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  • A Quick Look At U.S. Voter Turnout In International Perspective

    Written on June 9, 2015

    At quick glance, voter turnout in the United States seems quite low. Over the past 30 years, the turnout rate among eligible voters has fluctuated between 50 and 60 percent, whereas barely two in five eligible voters turn out in midterm elections. And this is not getting better. Turnout in the 2014 election was just under 36 percent, the lowest since the Second World War (these national percentages, of course, vary considerably between states).

    It is important, however, to put these figures in context, and one way to do that is to compare U.S. turnout with that in other nations. The Pew Research Center compiled data from recent elections in 34 OECD nations, and the graph below presents those data. The election to which the data apply is noted in parentheses. There are two rates for each nation: One is turnout as a percentage of the voting age population; and the other as a percentage of registered voters (i.e., the proportion of people registered to vote who actually cast a ballot).

    The first major takeaway from the graph is that turnout among those old enough to vote is relatively low in the U.S. Of course, the sorting in the graph may obscure the fact that several countries, including Spain and the U.K., are ranked considerably higher than the U.S. but the actual differences in rates aren’t massive (and the U.S. would have ranked much higher in 2008, or if turnout was expressed as a share of the voting eligible population, which, due mostly to felon disenfranchisement and non-citizen residents, is a few percentage points higher). Nevertheless, U.S. electoral participation doesn't look too good vis-a-vis these nations.

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  • In Defense Of The Public Square

    Written on April 30, 2015

    A robust and vibrant public square is an essential foundation of democracy. It is the place where the important public issues of the day are subject to free and open debate, and where our ideas of what is in the public interest take shape. It is the ground upon which communities and associations are organized to advocate for policies that promote that public interest. It is the site for the provision of essential public goods, from education and healthcare to safety and mass transportation. It is the terrain upon which the centralizing and homogenizing power of both the state and the market are checked and balanced. It is the economic arena with the means to control the market’s tendencies toward polarizing economic inequality and cycles of boom and bust. It is the site of economic opportunity for historically excluded groups such as African-Americans and Latinos.

    And yet in America today, the public square is under extraordinary attack. A flood of unregulated, unaccountable money in our politics and media threatens to drown public debate and ravage our civic life, overwhelming authentic conceptions of the public interest. Decades of growing economic inequality menaces the very public institutions with the capacity to promote greater economic and social equality. Unprecedented efforts to privatize essential public goods and public services are underway. Teachers, nurses and other public servants who deliver those public goods are the object of vilification from the political right, and their rights in the workplace are in danger. Legislative and judicial efforts designed to eviscerate public sector unions are ongoing.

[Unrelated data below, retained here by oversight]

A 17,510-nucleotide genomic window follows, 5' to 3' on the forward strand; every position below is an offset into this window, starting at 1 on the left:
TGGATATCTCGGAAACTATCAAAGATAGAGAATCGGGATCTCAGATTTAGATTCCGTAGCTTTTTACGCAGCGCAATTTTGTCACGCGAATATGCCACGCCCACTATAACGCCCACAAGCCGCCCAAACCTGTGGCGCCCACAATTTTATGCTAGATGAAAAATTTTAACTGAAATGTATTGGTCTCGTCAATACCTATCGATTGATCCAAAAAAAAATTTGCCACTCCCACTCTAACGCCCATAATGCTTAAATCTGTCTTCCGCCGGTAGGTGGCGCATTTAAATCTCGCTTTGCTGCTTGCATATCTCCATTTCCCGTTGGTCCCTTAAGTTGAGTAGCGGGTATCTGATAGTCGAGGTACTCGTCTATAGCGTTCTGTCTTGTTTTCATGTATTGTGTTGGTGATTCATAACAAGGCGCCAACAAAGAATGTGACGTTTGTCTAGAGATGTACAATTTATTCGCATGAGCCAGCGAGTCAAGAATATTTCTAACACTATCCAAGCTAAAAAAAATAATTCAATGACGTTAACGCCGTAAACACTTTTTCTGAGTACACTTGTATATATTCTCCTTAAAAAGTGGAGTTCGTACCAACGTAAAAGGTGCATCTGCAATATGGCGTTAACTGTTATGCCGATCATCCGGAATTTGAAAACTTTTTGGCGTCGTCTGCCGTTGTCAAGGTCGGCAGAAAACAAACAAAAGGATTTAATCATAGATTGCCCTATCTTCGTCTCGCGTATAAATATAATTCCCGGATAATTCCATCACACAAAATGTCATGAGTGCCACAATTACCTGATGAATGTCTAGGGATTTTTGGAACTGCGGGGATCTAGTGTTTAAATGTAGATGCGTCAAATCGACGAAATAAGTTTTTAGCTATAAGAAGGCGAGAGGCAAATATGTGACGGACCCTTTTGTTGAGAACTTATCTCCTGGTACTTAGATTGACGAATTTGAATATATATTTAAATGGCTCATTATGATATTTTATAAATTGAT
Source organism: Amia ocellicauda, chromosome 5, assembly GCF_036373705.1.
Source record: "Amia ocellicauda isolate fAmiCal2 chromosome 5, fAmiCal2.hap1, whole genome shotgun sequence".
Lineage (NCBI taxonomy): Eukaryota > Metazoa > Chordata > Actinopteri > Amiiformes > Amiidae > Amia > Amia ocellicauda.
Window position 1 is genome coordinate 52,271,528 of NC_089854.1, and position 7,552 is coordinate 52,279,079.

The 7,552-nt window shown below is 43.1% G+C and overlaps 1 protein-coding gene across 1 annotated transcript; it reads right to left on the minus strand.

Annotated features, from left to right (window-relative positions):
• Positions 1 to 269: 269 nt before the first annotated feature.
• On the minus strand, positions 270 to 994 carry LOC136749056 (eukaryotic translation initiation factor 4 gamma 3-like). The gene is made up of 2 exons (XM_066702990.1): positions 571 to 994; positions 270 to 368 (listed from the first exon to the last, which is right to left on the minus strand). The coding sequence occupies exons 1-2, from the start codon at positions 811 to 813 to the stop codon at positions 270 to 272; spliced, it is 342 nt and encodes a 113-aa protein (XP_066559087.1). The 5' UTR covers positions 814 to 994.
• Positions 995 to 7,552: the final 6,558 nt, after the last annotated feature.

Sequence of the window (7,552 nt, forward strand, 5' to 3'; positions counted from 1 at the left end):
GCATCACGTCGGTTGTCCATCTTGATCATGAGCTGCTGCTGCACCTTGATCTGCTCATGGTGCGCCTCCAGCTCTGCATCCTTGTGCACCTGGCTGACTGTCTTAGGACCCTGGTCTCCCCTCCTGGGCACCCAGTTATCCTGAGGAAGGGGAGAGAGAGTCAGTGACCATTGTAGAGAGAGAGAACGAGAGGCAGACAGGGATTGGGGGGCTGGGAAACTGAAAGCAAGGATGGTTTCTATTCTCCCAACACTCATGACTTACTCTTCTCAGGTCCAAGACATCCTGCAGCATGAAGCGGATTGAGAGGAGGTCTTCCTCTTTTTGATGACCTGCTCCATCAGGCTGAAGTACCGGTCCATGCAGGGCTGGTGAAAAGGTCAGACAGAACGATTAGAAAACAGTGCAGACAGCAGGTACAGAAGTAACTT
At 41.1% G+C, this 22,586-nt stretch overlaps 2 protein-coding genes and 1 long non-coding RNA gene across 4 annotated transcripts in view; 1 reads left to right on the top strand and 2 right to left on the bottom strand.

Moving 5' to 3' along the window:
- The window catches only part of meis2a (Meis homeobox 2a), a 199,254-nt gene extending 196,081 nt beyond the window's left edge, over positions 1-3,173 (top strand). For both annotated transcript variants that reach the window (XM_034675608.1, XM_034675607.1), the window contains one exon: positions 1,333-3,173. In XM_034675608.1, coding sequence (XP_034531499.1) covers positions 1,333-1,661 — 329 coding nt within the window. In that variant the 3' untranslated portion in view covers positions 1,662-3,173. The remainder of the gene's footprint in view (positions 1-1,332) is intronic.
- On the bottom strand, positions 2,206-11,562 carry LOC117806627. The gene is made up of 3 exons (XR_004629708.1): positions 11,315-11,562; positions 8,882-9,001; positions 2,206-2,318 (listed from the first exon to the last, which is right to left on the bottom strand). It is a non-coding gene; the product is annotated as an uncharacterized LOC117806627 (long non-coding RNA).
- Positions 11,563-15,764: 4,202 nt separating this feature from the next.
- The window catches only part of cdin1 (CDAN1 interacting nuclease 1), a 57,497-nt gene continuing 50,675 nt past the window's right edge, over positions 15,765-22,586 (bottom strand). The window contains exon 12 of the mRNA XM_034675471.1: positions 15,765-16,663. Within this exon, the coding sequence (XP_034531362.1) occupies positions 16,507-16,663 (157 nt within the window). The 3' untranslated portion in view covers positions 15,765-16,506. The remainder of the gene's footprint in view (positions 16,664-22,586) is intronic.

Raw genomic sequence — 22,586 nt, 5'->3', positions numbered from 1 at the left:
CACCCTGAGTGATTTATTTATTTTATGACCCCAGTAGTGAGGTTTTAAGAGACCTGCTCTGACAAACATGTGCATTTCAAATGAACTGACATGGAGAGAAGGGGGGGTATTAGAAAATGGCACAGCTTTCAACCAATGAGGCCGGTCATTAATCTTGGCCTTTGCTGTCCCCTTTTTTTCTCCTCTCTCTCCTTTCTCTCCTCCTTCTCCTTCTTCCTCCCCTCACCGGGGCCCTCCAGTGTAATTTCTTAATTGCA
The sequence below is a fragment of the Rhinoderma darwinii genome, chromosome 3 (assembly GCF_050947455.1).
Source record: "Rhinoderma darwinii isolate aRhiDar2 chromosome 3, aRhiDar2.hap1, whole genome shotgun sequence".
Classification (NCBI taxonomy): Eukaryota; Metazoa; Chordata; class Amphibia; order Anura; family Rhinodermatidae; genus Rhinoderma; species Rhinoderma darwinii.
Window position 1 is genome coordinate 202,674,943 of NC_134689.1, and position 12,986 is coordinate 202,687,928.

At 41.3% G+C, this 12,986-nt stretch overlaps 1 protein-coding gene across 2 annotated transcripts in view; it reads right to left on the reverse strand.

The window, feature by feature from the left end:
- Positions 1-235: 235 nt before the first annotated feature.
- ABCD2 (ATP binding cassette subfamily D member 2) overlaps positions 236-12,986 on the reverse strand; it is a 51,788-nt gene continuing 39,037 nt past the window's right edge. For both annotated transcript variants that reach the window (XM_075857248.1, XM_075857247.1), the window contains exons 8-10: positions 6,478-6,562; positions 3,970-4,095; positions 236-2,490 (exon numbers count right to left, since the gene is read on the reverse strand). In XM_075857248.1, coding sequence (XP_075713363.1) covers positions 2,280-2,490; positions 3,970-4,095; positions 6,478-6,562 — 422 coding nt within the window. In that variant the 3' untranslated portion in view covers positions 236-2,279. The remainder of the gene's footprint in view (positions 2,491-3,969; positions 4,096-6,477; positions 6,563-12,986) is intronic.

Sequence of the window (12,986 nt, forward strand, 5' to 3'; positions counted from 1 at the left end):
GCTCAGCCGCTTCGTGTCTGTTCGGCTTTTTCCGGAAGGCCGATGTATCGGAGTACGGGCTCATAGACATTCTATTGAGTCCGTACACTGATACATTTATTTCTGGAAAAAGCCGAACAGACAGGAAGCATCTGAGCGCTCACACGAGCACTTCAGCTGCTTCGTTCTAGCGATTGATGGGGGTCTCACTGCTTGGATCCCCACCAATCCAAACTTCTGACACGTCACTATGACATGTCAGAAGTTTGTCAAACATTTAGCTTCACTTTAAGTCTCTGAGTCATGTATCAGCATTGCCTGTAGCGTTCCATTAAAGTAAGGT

In response to these developments, a consortium of seven organizations—the Albert Shanker Institute; the American Federation of State, County and Municipal Employees; the American Federation of Teachers; the American Prospect; Dissent; Georgetown University’s Kalmanovitz Initiative for Labor and the Working Poor; and the Service Employees International Union—has organized a to bring together prominent elected officials, public intellectuals, and union, business and civil rights leaders “in defense of the public square.”

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  • Do Attitudes Toward Taxation Change When Economic Situations Change?: Evidence from Poland

    Written on December 1, 2014

    The following is written by Kinga Wysieńska-Di Carlo and Matthew Di Carlo. Wysieńska-Di Carlo is an Assistant Professor of Sociology in the Institute of Philosophy and Sociology at the Polish Academy of Sciences.

    In general, people tend to support expanding many of the programs funded by their taxes, but they don’t like paying taxes. In the U.S., for example, most people think the government should spend more on programs such as education, health care and urban renewal, but only a tiny fraction believes their own taxes, especially their federal taxes, are too low.

    One of the possible explanations for these seemingly contradictory attitudes might be that people think tax systems should be more progressive – that is, they believe that tax revenue should increase, but that the increase should come from higher tax rates on higher earners. Poland is an interesting example in this context (if for no other reason than the fact that there were no taxes in Poland during the communist period). Today, when asked a generic question about whether the government should play a role in reducing income differences between the rich and the poor, Polish people tend to respond in the affirmative in larger proportions than their counterparts in virtually any other advanced nation. Yet responses to these types of questions can be quite different when they ask about specific issues, such as tax rates (Roberts et al. 1994).

    Let’s take a quick look at some very tentative analyses that we (and our colleague Zbigniew Karpiński) have performed on this issue, with a specific focus on the question of whether people’s attitudes toward taxation change as their circumstances (e.g., income, employment) change.